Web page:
1 Kings 22:48
Jehoshaphat made ships of Tharshish to go to Ophir for gold: but they went not; for the ships were broken at Eziongeber.
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(48) Ships of Tharshish to go to Ophir.—See Note on 1Kings 10:22. We note that this revival of maritime enterprise coincides with the renewed alliance through Israel with Tyre. The account in 2Chronicles 20:35-37 makes the brief narrative of these verses intelligible. The fleet was a combined fleet of Judah and Israel, built at Ezion-geber, which belonged to Judah; the alliance was denounced and judgment threatened by the prophet Eliezer. After the wreck of the fleet, manned, it would seem, by the subjects of Jehoshaphat, Ahaziah of Israel desires to renew the enterprise with the aid of Israelite and probably Tyrian sailors; but Jehoshaphat now refuses.

1 Kings 22:48. Jehoshaphat made ships of Tharshish — These ships were not to go to Tharshish, but Ophir. But, it appears, they were called ships of Tharshish from their form, being made after the model of the ships which traded to that place. And all such ships, wheresoever they were built, were called ships of Tharshish. The ships were broken at Ezion-geber —

Probably by a storm.

22:41-50 Jehoshaphat's reign appears to have been one of the best, both as to piety and prosperity. He pleased God, and God blessed him.The expression, "ships of Tharshish," probably designates ships of a particular class, ships (i. e.) like those with which the Phoenicians used to trade to Tharshish (Tartessus, 1 Kings 10:22 note). Compare the use of "India-man" for a vessel of a certain class. Jehoshaphat's fleet was constructed at Ezion-Gaber, on the Red Sea 2 Chronicles 20:36, where Solomon had previously built a navy 1 Kings 9:26. Being lord-paramount of Edom, Jehoshaphat had the right of using this harbor. 29-38. went up to Ramoth-gilead—The king of Israel, bent on this expedition, marched, accompanied by his ally, with all his forces to the siege; but on approaching the scene of action, his courage failed, and, hoping to evade the force of Micaiah's prophecy by a secret stratagem, he assumed the uniform of a subaltern, while he advised Jehoshaphat to fight in his royal attire. The Syrian king, with a view either to put the speediest end to the war, or perhaps to wipe out the stain of his own humiliation (1Ki 20:31), had given special instructions to his generals to single out Ahab, and to take or kill him, as the author of the war. The officers at first directed their assault on Jehoshaphat, but, becoming aware of their mistake, desisted. Ahab was wounded by a random arrow, which, being probably poisoned, and the state of the weather increasing the virulence of the poison, he died at sunset. The corpse was conveyed to Samaria; and, as the chariot which brought it was being washed, in a pool near the city, from the blood that had profusely oozed from the wound, the dogs, in conformity with Elijah's prophecy, came and licked it [1Ki 21:19]. Ahab was succeeded by his son Ahaziah [1Ki 22:40]. See 2 Chronicles 20:36. Or, there were to Jehoshaphat ten ships; the ellipsis of the verb substantive, and of the prefix lamed, being frequent in the Hebrew language. Some render the words, he made ten ships; so joining both texts together, and out of both completing the sense.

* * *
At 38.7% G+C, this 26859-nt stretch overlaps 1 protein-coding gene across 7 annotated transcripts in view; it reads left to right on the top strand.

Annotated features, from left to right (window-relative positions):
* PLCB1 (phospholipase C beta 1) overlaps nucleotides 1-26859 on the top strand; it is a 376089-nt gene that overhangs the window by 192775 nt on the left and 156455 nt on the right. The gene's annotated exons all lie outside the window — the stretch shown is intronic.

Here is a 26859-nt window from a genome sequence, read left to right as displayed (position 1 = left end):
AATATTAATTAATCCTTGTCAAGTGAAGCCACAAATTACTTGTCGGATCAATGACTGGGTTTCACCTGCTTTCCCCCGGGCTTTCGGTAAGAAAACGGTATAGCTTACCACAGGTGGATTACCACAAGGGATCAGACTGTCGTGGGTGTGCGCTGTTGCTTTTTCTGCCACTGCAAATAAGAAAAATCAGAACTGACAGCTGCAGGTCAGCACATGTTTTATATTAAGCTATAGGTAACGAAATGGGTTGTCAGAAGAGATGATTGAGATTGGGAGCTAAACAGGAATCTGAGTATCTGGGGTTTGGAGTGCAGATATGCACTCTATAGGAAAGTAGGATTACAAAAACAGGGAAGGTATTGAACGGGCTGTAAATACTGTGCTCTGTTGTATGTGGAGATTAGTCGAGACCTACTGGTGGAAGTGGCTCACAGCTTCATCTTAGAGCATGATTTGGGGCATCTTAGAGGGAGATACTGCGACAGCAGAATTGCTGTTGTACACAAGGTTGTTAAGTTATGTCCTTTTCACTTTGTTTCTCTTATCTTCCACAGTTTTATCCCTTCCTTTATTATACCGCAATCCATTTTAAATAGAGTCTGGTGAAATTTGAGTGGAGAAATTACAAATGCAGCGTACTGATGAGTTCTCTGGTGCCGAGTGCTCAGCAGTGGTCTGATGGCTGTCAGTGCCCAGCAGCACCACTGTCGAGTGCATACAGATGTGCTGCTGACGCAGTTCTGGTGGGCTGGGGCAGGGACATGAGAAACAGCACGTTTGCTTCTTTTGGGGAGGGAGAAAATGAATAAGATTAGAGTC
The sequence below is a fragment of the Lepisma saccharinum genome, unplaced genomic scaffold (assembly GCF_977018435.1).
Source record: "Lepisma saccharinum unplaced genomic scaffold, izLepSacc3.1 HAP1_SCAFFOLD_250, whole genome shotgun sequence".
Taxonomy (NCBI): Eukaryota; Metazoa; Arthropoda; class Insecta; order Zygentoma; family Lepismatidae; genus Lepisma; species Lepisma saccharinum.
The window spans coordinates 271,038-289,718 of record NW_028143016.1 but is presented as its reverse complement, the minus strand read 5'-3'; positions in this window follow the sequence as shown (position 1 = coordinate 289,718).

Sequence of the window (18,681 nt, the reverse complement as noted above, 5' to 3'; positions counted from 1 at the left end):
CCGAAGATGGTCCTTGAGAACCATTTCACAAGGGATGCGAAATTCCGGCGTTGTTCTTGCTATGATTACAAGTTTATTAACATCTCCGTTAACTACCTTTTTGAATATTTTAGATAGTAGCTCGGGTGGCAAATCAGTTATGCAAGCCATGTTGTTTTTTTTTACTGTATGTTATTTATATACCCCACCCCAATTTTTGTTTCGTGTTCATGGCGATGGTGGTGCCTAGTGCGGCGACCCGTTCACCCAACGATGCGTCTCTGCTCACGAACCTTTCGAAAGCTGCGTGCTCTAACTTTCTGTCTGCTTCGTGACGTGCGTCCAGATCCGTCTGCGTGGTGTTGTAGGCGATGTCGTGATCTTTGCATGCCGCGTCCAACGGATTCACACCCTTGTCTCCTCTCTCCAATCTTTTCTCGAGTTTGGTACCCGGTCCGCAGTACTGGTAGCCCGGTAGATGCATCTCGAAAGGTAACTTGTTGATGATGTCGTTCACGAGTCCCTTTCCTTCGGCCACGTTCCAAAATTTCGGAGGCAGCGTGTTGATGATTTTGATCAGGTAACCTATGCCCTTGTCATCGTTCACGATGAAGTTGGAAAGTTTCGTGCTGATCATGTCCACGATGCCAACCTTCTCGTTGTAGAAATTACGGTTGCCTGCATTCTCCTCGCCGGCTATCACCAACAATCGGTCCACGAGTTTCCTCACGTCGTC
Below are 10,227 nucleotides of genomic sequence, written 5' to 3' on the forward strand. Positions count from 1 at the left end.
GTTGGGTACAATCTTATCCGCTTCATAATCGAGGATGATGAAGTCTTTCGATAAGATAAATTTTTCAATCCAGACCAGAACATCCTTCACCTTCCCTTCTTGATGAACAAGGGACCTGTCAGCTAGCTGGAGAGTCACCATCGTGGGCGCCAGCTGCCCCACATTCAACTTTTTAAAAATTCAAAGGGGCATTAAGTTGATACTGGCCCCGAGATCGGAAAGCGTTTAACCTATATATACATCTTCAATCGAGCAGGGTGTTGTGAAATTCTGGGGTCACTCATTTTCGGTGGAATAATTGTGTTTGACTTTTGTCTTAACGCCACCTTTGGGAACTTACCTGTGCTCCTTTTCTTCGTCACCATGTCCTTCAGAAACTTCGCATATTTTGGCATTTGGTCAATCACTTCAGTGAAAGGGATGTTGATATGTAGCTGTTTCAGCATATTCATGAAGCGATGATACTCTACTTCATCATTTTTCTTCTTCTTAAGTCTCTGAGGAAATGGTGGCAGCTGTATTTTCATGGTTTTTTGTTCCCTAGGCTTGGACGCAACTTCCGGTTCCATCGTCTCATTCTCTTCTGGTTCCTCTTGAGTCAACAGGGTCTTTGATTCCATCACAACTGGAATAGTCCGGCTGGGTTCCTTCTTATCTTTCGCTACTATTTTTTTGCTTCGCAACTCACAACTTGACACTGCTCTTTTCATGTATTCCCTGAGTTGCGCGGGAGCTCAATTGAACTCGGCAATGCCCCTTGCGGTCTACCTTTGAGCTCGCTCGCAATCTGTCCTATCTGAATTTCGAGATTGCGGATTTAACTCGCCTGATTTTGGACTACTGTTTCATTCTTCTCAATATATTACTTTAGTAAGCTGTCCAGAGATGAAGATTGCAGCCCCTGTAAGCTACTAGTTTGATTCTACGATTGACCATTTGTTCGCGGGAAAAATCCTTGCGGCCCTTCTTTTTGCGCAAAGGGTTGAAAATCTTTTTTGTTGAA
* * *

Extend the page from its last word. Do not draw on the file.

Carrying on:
Of Tharshish; either,

1. Of the sea, as this word is thought sometimes to be used. Or rather,

2. To go to Tharshish, (as it is expressed, 2 Chronicles 20:36) and thence to Ophir, as it here follows. See more on 1 Kings 10:22.

To Ophir; of which see 1 Kings 9:28.

Ezion-geber was in Edom, and consequently in Jehoshaphat’s territories.

Jehoshaphat made ships of Tarshish,.... Ships to go to sea, particularly the Indian sea, 1 Kings 10:22. Tarshish is used for the sea in general, Psalm 48:7, in the Cetib, or text, it is "ten"; in the Keri, or margin, it is "made", which we follow, and may be put together, as in the Tigurine version, and read, "he made ten ships to go by sea":